“Arithmetic, population and energy” by Dr Albert A Bartlett

MUST WATCH if you want to understand the numbers of where we are with energy and population.


This is one of those videos I keep coming back to. Each time I watch it, I find that it’s easier to understand.

Greg Craven (of manpollo.org and gregcraven.org) uploaded the playlist of all eight short videos comprising in total 1 hour and 15 minutes. Possibly the most illuminating hour and a quarter of anybody’s life — certainly of mine. It inspired me to write ‘ten doublings‘ a couple of years ago.

My recommendation: don’t think about it, go watch it (even if that means watching it again). As Greg says:

“This needs to be required listening for every person on the planet. Nothing else will matter if we don’t understand this.”

I’m intrigued by the ‘watched’ totals shown in the playlist. As at today’s date, these read as follows for each part:Graph of views of the 8 parts of Arithmetic, population and energy documentary

  1. 2,652,091
  2. 0,710,034
  3. 0,527,704
  4. 0,433,272
  5. 0,181,444
  6. 0,310,453
  7. 0,307,805
  8. 0,420,410

Questions, questions… 1) Does the…

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14 thoughts on ““Arithmetic, population and energy” by Dr Albert A Bartlett

  1. I don’t spend an hour watching anything these days. 10 minutes…maybe.
    But I assume this is related to zero population growth, which was a big thing when I was young, but I never even hear mentioned any more. Obviously the planet can’t sustain continued human population growth. (K)

    Liked by 1 person

    1. The segments are each about 9 minutes long. It’s not only about population growth, but oil and coal about to run out. He points out how misleading statements and a lack of understanding of how things expand and shrink has left us in a really awful place.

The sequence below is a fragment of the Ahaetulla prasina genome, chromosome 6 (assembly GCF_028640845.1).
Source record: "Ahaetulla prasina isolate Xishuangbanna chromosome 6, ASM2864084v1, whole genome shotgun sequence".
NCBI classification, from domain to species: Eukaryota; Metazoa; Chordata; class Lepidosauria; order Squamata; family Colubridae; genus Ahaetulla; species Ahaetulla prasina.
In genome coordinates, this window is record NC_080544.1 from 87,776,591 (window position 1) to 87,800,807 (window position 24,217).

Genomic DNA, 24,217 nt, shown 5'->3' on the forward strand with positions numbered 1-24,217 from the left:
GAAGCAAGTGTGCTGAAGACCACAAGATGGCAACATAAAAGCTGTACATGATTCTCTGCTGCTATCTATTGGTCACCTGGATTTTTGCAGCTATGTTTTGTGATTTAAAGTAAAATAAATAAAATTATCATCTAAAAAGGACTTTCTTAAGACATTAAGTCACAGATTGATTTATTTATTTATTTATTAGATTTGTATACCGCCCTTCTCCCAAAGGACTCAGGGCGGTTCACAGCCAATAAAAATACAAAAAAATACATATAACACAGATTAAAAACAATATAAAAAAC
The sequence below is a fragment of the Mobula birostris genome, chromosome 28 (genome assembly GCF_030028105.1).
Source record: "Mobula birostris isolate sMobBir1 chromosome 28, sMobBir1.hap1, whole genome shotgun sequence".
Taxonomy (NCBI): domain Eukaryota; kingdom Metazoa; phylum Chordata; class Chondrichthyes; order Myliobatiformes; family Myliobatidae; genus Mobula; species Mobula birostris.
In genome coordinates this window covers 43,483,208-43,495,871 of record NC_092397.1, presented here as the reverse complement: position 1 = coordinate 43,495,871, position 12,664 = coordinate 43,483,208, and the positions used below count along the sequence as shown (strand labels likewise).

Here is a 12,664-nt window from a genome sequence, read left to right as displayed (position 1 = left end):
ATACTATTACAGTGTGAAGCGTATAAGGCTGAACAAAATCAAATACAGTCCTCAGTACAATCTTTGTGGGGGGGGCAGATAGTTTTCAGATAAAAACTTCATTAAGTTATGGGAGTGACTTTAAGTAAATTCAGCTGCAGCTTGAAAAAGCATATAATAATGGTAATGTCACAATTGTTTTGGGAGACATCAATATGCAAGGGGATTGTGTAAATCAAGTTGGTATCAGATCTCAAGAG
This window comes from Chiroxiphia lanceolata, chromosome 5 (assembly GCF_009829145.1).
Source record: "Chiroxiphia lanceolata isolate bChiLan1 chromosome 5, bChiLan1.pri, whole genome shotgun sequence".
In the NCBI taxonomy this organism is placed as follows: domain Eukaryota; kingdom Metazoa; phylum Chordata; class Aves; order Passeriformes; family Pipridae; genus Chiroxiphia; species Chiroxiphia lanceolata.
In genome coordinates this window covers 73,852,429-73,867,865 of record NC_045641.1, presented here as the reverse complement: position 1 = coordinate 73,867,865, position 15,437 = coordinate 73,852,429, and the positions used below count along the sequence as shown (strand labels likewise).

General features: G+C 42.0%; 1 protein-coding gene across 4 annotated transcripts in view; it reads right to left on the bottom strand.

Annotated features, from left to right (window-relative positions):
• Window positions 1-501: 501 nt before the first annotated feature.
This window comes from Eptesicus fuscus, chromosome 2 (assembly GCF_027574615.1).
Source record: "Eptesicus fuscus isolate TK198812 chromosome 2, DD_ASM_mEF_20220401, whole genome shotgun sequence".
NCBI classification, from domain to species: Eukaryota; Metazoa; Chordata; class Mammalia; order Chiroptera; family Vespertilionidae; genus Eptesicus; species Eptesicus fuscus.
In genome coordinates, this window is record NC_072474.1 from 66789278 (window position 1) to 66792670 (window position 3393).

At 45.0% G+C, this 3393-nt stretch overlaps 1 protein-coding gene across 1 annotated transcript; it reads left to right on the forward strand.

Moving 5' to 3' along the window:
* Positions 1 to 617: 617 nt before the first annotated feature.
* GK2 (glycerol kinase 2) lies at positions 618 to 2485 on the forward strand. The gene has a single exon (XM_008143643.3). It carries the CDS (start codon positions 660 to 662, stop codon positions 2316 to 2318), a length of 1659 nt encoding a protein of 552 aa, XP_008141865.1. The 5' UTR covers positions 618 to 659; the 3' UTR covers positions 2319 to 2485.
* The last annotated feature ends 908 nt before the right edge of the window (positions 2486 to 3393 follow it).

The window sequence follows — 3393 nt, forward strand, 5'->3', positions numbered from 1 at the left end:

Liked by 1 person

        1. I agree on entirely new economics. Dr. Bartlett considers sustainable growth to be a dirty word. There is no such thing, according to him. No growth is sustainable, not even small amounts.

          Liked by 1 person

          1. He is right. A reciprocal relationship with our environment would be a better description of what a lot of people mean when they say that I think. The impulse to expand is indeed not sustainable.

            Liked by 1 person

  2. I listened to it in parts. It’s very interesting. Green is the way to go…natural energy…. that we are not using up what we have.
    We talked about it the other day…there are options and we better start using them other than fossil fuel.

    Liked by 1 person

      1. Jennifer is pushing me for it. It is clean and natural.

        I have seen some good ideas about cooling houses. Whenever air goes below ground it cools…it’s a system where air goes through pipes underground and it cools down and it goes into the house.

        Liked by 1 person

        1. Yes, it’s called geothermal. Our next door neighbors have it. I know they have to dig up a huge area to install it. It’s another one of those things where it has to be replaced every so often, as the pipes will shift underground. Not sure what kind of land you have there but it’s muddy and things shift here very easily.

          Liked by 1 person

          1. Does it work in their house?
            We have the opposite…very rocky but yet we have basements everywhere here. It looks like a good idea.

            Liked by 1 person

            1. The neighbors had a large field dug up and the pipes got buried underground and the water circulated in them then returned to the house. I don’t think they work in basements but I could be wrong.

              Liked by 1 person

              1. Oh I just meant they do dig here. That is one thing I wanted to try. On paper it works.

                I would like to be more self reliant…and to have clean energy.

                Our preacher has an electric car. He wants a Tesla…he really likes his car though…I believe it’s a Nissan. More charging places are opening.

                Liked by 1 person

                1. Tesla has a “power wall” that you can use to charge your car, but it also works to store energy from solar or wind power. The electricity is still being generated from some power source at the charging places…

                  Liked by 1 person

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